Why Don't Remittances Appear to Affect Growth?

Exploring the development effects of remittances

This paper reviews existing explanations for why macroeconomic studies have difficulty in detecting the effect of soaring remittances on economic growth. It compares the growth rate in remittances recorded to what one would expect based on the growth in migration and the growth in incomes in destination countries over the same period. The paper also measures typical changes over time in remittances as a fraction of GDP and in the level of real GDP per capita, and estimates the variance in each. Key findings include:

  • Large majority of the recent rise in measured remittances may be illusory- arising from changes in measurement, not changes in real financial flows;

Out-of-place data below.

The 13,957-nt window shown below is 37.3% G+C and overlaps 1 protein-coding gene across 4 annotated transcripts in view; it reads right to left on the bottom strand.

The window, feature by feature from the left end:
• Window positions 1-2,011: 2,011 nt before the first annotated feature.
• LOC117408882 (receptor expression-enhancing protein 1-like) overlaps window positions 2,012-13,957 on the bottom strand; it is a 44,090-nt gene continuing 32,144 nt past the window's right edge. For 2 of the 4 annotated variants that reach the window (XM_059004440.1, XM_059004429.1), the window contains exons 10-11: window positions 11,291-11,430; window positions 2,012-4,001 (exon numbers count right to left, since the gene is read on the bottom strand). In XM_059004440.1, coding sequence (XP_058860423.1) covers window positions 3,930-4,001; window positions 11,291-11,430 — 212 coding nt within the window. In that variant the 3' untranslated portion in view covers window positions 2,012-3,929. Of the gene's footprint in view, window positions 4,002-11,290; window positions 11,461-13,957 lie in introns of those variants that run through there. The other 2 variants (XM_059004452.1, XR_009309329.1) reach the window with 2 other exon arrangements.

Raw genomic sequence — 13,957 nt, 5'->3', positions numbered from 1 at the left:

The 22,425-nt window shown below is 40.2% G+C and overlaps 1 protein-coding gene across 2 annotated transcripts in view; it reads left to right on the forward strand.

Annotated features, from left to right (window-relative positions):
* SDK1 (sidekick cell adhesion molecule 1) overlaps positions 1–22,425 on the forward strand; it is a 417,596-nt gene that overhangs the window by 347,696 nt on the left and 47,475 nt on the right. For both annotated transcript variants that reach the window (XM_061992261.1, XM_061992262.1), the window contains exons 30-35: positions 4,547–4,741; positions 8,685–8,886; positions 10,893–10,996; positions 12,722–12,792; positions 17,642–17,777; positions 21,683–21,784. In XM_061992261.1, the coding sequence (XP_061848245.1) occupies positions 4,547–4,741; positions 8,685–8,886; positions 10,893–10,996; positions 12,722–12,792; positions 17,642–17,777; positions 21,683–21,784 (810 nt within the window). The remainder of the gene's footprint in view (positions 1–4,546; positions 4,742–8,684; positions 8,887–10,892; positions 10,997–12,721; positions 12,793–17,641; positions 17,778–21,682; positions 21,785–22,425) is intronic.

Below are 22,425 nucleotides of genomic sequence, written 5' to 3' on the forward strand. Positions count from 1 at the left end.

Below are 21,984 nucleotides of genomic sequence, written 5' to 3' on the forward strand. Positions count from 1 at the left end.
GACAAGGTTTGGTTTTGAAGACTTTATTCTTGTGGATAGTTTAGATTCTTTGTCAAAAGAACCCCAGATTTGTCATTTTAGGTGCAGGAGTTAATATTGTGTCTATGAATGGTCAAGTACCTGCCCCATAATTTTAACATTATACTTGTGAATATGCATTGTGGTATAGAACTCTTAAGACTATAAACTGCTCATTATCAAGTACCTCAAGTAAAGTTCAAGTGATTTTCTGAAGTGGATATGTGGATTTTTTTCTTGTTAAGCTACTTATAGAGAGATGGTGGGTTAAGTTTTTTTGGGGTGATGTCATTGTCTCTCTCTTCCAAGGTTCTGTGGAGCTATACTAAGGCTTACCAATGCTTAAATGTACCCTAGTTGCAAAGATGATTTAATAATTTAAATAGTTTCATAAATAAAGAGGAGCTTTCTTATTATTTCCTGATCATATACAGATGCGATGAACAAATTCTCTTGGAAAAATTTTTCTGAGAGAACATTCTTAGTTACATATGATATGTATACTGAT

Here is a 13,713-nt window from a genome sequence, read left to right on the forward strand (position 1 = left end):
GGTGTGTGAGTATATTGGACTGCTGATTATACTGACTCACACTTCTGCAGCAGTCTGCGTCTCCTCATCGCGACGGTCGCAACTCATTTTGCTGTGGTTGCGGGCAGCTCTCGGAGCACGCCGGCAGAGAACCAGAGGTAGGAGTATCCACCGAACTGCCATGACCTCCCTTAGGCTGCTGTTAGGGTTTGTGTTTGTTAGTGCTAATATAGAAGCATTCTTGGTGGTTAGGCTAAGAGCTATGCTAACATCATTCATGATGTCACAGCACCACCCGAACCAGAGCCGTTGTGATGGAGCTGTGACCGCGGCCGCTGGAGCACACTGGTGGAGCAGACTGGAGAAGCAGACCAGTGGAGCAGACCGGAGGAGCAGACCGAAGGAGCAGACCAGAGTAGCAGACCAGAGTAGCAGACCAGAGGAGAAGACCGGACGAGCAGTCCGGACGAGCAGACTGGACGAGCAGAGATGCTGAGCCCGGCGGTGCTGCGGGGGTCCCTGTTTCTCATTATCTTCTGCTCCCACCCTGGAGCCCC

• Even if the increases in remittances were correctly measured, cross-country regressions would have too little power to detect their effects on growth;
  • Greatest driver of rising remittances is rising migration, which has an opportunity cost to economic product at the origin.

The paper concludes by stating that migration and remittances clearly have first-order effects on poverty at the origin, on the welfare of migrants and their families, and on global GDP, but detecting their effects on growth of the origin economy is likely to remain elusive.

About this Publication

By Clemens, M.A. , McKenzie, D.